The tragic death of Phillip Seymour Hoffman has me thinking of a talented comedian who died of a drug overdose in his mid-forties. Greg Giraldo never achieved the level of success equal to his immense talent, but anyone who saw him perform appreciates his impact on the comedy world.
Giraldo was a regular on the Comedy Central Roasts and Tough Crowd with Colin Quinn. If you’ve never seen Tough Crowd before, get on Youtube and watch as many episodes as possible. The show really deserves its own article, so stay tuned. Even with the shitty sound quality it is worth it. The concept of the show was comedians discussing hot topics in the news with biting humor. It was honest, open conversation, which demonstrated the intelligence comedians can pack into the laughs they provide. It featured great talents, such as, Louis C.K., Stephen Colbert, Bill Burr, Patrice O’Neal, Lewis Black, and Dave Chappelle. But more often than not it was Giraldo who stood out as the star. His most famous moment on the show came when he verbally bitch slapped Dennis Leary.
Comedians still wax poetic about this moment. Leary represents the sell out comedian. The guy more worried about achieving fame than anything else. To be fair to Leary, almost all comedians would want to be in his position and hate directed towards “sell outs” is wrapped in indelible envy.
Giraldo, on the other hand, represent the stage comedian. The guy who slaves away for the jokes and grinds it out on the road. He didn’t care about pleasing the general public. All he wanted to do was tell his jokes, audience reaction be damned. This quote from him summarizes what it means to be a comedian. “Most comedians are people who couldn’t really work in the real world, they’re too disorganized, too lazy, too fucked up, too erratic, too unstable. If you could work in the real world you would have stayed there because it is so many years of misery in comedy before you really start popping.”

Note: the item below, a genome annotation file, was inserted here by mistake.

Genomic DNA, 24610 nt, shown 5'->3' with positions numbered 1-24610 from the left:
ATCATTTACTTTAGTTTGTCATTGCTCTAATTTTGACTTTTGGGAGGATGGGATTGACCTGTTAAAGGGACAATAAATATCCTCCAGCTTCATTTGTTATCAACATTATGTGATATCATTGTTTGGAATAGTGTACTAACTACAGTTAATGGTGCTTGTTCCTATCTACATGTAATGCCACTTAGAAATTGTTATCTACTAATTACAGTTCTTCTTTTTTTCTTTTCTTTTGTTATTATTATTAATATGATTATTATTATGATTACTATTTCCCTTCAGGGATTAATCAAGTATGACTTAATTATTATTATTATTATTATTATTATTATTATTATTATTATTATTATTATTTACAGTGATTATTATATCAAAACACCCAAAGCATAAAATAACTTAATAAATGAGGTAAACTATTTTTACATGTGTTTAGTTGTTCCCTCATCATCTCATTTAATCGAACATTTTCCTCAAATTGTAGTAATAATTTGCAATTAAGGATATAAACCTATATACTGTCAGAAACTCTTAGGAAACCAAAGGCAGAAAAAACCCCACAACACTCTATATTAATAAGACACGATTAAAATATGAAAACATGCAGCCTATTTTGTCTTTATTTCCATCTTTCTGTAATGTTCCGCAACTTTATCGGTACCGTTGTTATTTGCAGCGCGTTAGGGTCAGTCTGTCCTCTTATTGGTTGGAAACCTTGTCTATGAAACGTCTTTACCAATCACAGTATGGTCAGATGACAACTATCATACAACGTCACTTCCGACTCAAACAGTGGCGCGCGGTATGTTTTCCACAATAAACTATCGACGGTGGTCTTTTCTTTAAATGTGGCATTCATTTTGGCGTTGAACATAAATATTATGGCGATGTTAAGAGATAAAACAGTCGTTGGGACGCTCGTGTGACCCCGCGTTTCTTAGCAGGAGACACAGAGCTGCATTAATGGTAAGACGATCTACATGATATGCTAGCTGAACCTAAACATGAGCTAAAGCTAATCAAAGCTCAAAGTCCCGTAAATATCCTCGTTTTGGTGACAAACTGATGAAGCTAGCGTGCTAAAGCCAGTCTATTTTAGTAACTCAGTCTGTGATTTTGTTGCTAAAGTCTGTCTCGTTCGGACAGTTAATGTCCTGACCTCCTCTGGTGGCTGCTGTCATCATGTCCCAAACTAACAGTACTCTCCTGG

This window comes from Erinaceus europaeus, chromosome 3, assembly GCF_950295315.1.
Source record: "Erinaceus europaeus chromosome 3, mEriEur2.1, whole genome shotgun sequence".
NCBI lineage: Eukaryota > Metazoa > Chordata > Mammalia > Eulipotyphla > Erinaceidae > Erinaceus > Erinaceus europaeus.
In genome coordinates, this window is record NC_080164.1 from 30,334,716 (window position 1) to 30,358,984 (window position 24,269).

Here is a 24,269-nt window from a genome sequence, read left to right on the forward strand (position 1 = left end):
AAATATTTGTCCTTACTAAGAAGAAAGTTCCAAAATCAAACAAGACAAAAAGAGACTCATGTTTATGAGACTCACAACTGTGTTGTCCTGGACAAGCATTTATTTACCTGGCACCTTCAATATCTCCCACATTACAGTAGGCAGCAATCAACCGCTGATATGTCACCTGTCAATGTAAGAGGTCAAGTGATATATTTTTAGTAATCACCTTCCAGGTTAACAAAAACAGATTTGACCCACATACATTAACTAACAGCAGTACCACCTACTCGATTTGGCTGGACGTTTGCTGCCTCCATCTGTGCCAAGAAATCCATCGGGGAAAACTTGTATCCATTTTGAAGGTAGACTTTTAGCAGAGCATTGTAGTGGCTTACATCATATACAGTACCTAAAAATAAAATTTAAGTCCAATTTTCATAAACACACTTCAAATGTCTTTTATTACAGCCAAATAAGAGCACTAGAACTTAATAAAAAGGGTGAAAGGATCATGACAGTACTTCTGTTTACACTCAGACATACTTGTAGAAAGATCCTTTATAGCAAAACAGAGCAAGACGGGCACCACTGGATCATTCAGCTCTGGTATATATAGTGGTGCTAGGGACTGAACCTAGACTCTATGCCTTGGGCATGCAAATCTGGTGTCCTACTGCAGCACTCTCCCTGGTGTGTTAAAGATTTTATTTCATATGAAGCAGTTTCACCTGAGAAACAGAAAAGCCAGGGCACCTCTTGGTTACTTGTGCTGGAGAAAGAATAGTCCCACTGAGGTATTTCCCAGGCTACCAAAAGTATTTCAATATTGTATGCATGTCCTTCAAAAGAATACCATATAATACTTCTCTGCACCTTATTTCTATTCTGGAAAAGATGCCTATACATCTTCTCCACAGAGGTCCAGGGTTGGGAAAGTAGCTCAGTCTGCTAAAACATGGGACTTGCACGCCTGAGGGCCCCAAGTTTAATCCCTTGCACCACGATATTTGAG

There are a lot of similarities between Giraldo and our first comedian, Bill Hicks. Both were very intelligent guys filled with a lot of anger towards how the world worked. However, Giraldo took a “fuck it” stance on these issues. He wasn’t interested in trying to open people’s minds or starting a revolution in the way Hicks was. Instead, he focused on shitting on things in the funniest way possible. I respect this approach, as it wasn’t like Hicks or the master, George Carlin, really made much of an impact on changing the world.
Giraldo died on September 29, 2010 due to prescription drug overdose, at the age of 44. Similar to Hoffman’s death, it was a talented performer, who tapped into the darker thoughts within himself in order to deliver a better performance, needing something to anesthetize himself from the pain. It is sad to see these talented performers unable to cope with daily life, but as long as we’re still here we should try to admire the brilliant work they did while taking a lesson away from their tragic deaths.
Take the time to skim through this over 50 minute video of all Giraldo’s Roast performances, but below that is my favorite, Larry the Cable Guy.